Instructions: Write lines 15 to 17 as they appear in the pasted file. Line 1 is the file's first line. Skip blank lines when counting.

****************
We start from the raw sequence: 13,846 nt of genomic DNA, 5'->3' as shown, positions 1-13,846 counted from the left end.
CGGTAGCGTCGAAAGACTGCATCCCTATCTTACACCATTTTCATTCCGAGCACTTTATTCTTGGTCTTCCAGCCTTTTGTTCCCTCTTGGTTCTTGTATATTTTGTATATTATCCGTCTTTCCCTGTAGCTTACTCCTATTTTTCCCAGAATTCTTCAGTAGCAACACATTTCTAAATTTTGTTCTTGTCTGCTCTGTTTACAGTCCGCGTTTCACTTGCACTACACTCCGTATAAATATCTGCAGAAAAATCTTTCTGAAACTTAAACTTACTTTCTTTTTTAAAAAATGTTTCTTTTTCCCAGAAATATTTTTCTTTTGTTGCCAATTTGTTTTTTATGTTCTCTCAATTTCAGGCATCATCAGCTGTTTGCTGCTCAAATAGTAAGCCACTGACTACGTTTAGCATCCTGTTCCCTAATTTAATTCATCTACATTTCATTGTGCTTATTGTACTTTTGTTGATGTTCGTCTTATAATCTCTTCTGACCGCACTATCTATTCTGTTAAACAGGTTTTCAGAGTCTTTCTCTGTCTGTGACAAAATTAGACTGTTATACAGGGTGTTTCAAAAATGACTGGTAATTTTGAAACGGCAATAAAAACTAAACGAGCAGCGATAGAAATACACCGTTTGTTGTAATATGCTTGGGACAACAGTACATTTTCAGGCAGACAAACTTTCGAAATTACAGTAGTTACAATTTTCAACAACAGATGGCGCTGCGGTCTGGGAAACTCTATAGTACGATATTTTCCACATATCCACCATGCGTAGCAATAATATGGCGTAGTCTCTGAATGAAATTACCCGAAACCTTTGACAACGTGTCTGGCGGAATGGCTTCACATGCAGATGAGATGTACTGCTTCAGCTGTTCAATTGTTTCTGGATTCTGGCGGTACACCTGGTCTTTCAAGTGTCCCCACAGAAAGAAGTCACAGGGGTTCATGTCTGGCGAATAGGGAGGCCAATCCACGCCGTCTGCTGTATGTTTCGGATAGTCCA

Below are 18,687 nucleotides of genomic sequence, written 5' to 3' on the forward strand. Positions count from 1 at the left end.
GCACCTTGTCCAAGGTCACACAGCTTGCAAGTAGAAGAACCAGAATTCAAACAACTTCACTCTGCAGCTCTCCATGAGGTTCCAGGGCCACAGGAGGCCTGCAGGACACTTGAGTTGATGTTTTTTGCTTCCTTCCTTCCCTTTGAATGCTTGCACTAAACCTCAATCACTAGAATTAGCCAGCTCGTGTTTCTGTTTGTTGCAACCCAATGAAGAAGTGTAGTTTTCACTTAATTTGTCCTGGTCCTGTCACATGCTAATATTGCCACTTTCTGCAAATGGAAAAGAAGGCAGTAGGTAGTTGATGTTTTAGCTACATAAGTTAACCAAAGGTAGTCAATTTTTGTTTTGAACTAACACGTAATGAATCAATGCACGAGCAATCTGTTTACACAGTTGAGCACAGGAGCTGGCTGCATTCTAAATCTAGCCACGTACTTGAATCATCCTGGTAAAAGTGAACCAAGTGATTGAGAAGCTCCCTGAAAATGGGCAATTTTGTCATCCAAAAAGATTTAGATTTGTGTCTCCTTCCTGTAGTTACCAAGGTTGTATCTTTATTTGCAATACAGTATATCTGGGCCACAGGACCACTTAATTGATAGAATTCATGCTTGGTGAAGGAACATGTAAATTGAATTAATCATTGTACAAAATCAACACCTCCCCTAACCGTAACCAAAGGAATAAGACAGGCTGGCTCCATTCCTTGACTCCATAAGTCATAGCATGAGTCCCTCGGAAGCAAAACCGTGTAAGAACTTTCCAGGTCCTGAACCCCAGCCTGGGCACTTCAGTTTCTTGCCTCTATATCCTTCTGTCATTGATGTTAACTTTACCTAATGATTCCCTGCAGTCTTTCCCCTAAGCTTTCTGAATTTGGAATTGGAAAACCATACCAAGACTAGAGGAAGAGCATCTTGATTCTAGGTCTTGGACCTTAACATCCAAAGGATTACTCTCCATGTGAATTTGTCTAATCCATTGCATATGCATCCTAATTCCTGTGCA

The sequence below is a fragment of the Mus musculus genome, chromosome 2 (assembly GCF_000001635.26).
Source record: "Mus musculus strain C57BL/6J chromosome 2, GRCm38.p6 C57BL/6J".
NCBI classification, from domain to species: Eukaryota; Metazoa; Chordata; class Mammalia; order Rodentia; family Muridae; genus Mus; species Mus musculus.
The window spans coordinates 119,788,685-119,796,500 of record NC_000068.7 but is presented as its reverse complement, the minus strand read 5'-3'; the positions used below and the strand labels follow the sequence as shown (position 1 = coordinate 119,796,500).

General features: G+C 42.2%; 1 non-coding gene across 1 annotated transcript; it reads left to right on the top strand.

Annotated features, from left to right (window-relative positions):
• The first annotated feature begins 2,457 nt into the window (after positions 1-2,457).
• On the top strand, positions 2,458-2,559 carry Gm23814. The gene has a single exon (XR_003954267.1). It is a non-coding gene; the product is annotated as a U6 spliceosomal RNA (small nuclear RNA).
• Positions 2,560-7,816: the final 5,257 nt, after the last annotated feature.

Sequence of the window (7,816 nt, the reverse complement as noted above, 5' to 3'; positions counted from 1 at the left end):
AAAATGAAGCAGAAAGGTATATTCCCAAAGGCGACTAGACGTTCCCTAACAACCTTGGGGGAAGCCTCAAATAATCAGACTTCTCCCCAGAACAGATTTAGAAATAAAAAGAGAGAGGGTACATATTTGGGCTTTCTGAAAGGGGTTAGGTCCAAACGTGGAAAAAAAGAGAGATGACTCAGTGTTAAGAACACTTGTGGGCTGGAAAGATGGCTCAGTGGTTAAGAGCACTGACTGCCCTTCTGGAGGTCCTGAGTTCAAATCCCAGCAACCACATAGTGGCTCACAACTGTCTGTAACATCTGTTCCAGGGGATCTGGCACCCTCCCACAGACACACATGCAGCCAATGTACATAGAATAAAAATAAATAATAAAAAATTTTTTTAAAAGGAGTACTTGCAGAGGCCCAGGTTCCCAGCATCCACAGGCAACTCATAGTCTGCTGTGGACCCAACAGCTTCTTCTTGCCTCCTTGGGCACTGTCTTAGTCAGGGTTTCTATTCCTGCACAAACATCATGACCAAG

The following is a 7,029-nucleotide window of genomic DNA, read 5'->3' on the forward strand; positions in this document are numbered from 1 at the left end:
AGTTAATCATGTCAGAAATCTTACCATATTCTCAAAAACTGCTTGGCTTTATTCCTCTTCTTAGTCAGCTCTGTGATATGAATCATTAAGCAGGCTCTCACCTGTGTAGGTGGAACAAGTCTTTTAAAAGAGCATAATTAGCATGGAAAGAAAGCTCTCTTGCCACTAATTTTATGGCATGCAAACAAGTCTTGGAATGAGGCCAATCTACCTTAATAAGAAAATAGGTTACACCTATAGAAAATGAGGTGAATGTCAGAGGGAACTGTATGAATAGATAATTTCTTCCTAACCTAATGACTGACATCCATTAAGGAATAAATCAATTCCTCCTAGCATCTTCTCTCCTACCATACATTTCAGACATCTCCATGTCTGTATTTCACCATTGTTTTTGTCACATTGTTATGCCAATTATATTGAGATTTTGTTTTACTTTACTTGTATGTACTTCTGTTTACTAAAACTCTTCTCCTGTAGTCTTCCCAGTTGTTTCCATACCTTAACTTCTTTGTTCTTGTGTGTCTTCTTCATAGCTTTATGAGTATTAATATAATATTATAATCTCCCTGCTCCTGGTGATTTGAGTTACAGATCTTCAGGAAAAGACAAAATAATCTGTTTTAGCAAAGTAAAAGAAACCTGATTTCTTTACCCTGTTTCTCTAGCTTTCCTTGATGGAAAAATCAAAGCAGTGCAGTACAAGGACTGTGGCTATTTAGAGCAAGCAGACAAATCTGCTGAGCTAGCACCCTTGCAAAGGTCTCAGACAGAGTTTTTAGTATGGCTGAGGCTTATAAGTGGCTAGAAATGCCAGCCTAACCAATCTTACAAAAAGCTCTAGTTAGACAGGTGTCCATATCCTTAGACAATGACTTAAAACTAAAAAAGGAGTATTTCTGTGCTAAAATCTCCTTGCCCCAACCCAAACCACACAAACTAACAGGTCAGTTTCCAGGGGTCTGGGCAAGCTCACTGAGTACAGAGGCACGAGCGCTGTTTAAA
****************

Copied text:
AAAATGAAGCAGAAAGGTATATTCCCAAAGGCGACTAGACGTTCCCTAACAACCTTGGGGGAAGCCTCAAATAATCAGACTTCTCCCCAGAACAGATTTAGAAATAAAAAGAGAGAGGGTACATATTTGGGCTTTCTGAAAGGGGTTAGGTCCAAACGTGGAAAAAAAGAGAGATGACTCAGTGTTAAGAACACTTGTGGGCTGGAAAGATGGCTCAGTGGTTAAGAGCACTGACTGCCCTTCTGGAGGTCCTGAGTTCAAATCCCAGCAACCACATAGTGGCTCACAACTGTCTGTAACATCTGTTCCAGGGGATCTGGCACCCTCCCACAGACACACATGCAGCCAATGTACATAGAATAAAAATAAATAATAAAAAATTTTTTTAAAAGGAGTACTTGCAGAGGCCCAGGTTCCCAGCATCCACAGGCAACTCATAGTCTGCTGTGGACCCAACAGCTTCTTCTTGCCTCCTTGGGCACTGTCTTAGTCAGGGTTTCTATTCCTGCACAAACATCATGACCAAG

The following is a 7,029-nucleotide window of genomic DNA, read 5'->3' on the forward strand; positions in this document are numbered from 1 at the left end:
AGTTAATCATGTCAGAAATCTTACCATATTCTCAAAAACTGCTTGGCTTTATTCCTCTTCTTAGTCAGCTCTGTGATATGAATCATTAAGCAGGCTCTCACCTGTGTAGGTGGAACAAGTCTTTTAAAAGAGCATAATTAGCATGGAAAGAAAGCTCTCTTGCCACTAATTTTATGGCATGCAAACAAGTCTTGGAATGAGGCCAATCTACCTTAATAAGAAAATAGGTTACACCTATAGAAAATGAGGTGAATGTCAGAGGGAACTGTATGAATAGATAATTTCTTCCTAACCTAATGACTGACATCCATTAAGGAATAAATCAATTCCTCCTAGCATCTTCTCTCCTACCATACATTTCAGACATCTCCATGTCTGTATTTCACCATTGTTTTTGTCACATTGTTATGCCAATTATATTGAGATTTTGTTTTACTTTACTTGTATGTACTTCTGTTTACTAAAACTCTTCTCCTGTAGTCTTCCCAGTTGTTTCCATACCTTAACTTCTTTGTTCTTGTGTGTCTTCTTCATAGCTTTATGAGTATTAATATAATATTATAATCTCCCTGCTCCTGGTGATTTGAGTTACAGATCTTCAGGAAAAGACAAAATAATCTGTTTTAGCAAAGTAAAAGAAACCTGATTTCTTTACCCTGTTTCTCTAGCTTTCCTTGATGGAAAAATCAAAGCAGTGCAGTACAAGGACTGTGGCTATTTAGAGCAAGCAGACAAATCTGCTGAGCTAGCACCCTTGCAAAGGTCTCAGACAGAGTTTTTAGTATGGCTGAGGCTTATAAGTGGCTAGAAATGCCAGCCTAACCAATCTTACAAAAAGCTCTAGTTAGACAGGTGTCCATATCCTTAGACAATGACTTAAAACTAAAAAAGGAGTATTTCTGTGCTAAAATCTCCTTGCCCCAACCCAAACCACACAAACTAACAGGTCAGTTTCCAGGGGTCTGGGCAAGCTCACTGAGTACAGAGGCACGAGCGCTGTTTAAA